The baseline mRNA expressions of TLR-2 and TLR-4 were higher in the liver than in the aorta. Changes in mRNA expression in response to the cholesterol diet and/or carrageenan injection were substantially different between tissues. mRNA expressions of TLR-2 and TLR-4 in the aorta but not the liver were markedly different among the 4 groups. CON: control; CGN: carrageenan injection; CHO: cholesterol diet; CGN+CHO: carrageenan injection and cholesterol diet. Bars indicate 1 standard deviation.

Pathologic features of the liver and aorta

There were no pathologic changes in the liver tissue specimens in group I (Fig. 2A–D), as fatty changes were primarily inside the hepatocytes. In group II, focal mild expansion of the portal areas with lymphocytic infiltration was observed (Fig. 2E–H). Macro- and microvesicular fatty changes were observed in group III but not in group II. Expansion of the portal area due to portal-portal fibrosis and occasional portal-central fibrosis was also observed in group III (Fig. 2I–L). Liver specimens from group IV exhibited marked fatty changes and fibrosis (Fig. 2M–P). Fibrosis and collagen deposition were easily identified by observing Masson trichrome and Sirius red stained-samples under a low-power microscopic lens (Fig. 2O, P). The numbers of portal inflammatory cells were comparable between groups III and IV (Figures S2, S3 in File S1). Septal fibrosis with frequent portal-portal and portal-central fibrosis was also present in the liver specimens from group IV (Figures S2, S3 in File S1).

Figure 2. Representative histopathologic features of rabbit liver sections.

(A, E, I, M) Hematoxylin–eosin stain, ×40 and (B, F, J, N) ×100′. (C, G, K, O) Masson trichrome stain (×40). (D, H, L, P) Sirius red stain (×40). (A–D) Group I (control) exhibited no fatty changes or fibrosis. (E, F) Liver sections from group II (carrageenan injection) showed no remarkable fatty changes, but mild portal expansion and collagen deposition were observed in sections stained with (G) Masson's trichrome and (H) Sirius red. (I–L) In group III (cholesterol diet), macro- and microvesicular fatty changes were widely observed; the portal areas were widened with sporadic portal–portal fibrosis and portal–central fibrosis. (M–P) Group IV (carrageenan injection and cholesterol diet) exhibited marked macro- and microvesicular fatty changes with frequent portal–portal and portal–central fibrosis. Collagen deposition around fibrotic areas is visualized as red color by Sirius red staining.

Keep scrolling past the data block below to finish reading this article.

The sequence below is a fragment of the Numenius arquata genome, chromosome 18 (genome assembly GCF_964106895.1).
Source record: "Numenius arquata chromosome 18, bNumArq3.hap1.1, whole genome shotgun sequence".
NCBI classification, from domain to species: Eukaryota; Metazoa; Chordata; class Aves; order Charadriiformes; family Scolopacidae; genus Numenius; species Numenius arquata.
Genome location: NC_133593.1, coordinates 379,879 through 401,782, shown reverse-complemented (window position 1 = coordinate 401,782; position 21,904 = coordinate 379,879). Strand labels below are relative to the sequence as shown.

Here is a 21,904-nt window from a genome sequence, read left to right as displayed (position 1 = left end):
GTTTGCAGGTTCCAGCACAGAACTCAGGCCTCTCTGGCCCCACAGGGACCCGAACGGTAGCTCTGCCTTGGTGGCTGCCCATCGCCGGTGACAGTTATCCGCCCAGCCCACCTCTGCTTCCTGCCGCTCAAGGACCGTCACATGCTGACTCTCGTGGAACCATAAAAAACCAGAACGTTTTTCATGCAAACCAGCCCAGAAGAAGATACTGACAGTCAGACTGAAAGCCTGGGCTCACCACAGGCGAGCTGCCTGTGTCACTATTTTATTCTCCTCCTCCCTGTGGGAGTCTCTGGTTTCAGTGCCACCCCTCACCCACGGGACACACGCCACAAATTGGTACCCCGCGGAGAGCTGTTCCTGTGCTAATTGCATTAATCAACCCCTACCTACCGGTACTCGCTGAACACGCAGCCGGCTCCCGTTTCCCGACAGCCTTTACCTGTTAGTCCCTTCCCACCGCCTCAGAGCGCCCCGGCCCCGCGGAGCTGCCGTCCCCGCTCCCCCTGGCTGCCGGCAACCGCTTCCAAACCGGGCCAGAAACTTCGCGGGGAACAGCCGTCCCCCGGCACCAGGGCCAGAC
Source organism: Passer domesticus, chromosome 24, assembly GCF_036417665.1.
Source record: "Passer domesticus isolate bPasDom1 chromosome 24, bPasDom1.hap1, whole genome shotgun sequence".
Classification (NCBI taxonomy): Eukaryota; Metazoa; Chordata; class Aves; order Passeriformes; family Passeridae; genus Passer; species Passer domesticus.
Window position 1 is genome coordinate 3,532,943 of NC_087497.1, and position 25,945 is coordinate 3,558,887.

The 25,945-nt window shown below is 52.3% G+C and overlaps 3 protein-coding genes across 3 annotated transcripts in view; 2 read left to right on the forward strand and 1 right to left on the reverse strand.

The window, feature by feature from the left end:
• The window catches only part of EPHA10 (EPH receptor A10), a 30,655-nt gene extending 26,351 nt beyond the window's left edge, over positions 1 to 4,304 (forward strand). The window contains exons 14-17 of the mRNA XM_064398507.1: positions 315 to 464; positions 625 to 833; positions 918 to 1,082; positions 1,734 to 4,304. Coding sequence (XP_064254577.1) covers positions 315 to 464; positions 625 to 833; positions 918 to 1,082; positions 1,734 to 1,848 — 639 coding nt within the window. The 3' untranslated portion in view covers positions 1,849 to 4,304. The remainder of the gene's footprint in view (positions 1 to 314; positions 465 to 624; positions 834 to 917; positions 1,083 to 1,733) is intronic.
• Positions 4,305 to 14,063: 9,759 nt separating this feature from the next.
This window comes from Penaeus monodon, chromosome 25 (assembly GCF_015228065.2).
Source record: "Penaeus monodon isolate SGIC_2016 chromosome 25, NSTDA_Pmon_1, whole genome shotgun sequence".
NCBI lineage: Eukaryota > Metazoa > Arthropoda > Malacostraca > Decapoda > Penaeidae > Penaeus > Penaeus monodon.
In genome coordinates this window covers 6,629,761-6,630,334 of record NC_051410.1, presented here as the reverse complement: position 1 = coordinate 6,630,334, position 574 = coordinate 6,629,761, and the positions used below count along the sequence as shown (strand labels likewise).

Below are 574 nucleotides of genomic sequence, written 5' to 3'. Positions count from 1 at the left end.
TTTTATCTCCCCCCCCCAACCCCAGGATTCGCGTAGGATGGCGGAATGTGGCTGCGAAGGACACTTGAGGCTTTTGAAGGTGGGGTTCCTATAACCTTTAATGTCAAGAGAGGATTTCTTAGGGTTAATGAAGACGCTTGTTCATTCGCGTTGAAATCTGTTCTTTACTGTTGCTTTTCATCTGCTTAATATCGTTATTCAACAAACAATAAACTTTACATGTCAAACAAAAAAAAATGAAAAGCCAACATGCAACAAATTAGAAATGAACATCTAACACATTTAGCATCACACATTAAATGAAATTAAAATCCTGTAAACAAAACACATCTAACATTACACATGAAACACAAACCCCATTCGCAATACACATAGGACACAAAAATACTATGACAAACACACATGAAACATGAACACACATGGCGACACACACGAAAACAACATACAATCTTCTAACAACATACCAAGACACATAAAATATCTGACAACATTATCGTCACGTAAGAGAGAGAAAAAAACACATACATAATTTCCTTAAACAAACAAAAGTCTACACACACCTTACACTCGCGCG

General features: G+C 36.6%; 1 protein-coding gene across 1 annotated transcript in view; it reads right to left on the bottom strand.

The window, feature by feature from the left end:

Regarding aorta specimens, no intimal or medial pathologic changes were observed in groups I or II (Fig. 3A, B). Atherosclerotic plaques of intimal hyperplasia with foam cells were observed in groups III and IV (Fig. 3C, D and Figures S4, S5 in File S1), but advanced atheromatous plaques with acellular lipid cores were only present in group IV (Fig. 3D, E and Figure S5 in File S1). Four samples from group IV exhibited medial layer disruption with atheromatous plaques (Fig. 3D, E and Figure S5 in File S1), which were not observed in group III. Calcification of plaques and/or the medial layer was also evident in group IV (Fig. 3D, F, and Figure S5 in File S1). The severity of changes in the liver was strongly correlated with that in the descending aorta.

Figure 3. Hematoxylin & eosin-stained sections of rabbit descending aorta.

(A) The large lumen of the descending aorta in group I (controls) exhibited a smooth contour with an intact intima and media. (B) Group II (carrageenan injection) showed no remarkable changes in the aortic wall. (C) Atheromatous plaque deposition was evident in group III (cholesterol diet); numerous foam cells without disruption of the internal elastic layer can also be observed. (D) Group IV (carrageenan injection and cholesterol diet) exhibited marked luminal narrowing with advanced atheromatous plaque formation; disruption of the medial layer (left lower portion) and calcification (left upper portion) are also visible. (E) Magnified view of the medial layer disruption showing several foam cells and cholesterol clefts in the breaks within the media. (F) Tissue sample from a group IV rabbit also revealed advanced atheromatous plaques with calcification and medial layer disruption. Original magnification: (C, D) ×40, (A, F) ×100, (B, E) ×200.

Cholesterol levels in serum, the liver, and the aorta

Cholesterol accumulation was estimated on the basis of levels of total cholesterol, 2 CEs, and 6 OHCs as oxidative metabolites. The levels of total cholesterol, CEs, and OHCs in serum, the liver, and the aorta were markedly elevated in groups III and IV; they were generally not affected by inflammation, except for the levels of cholesteryl laurate, cholesteryl myristate, and 4β-OHC in serum and the liver (Table 4).

Table 4. Cholesterol levels in serum, the liver, and the aorta.

Serum lipoprotein electrophoresis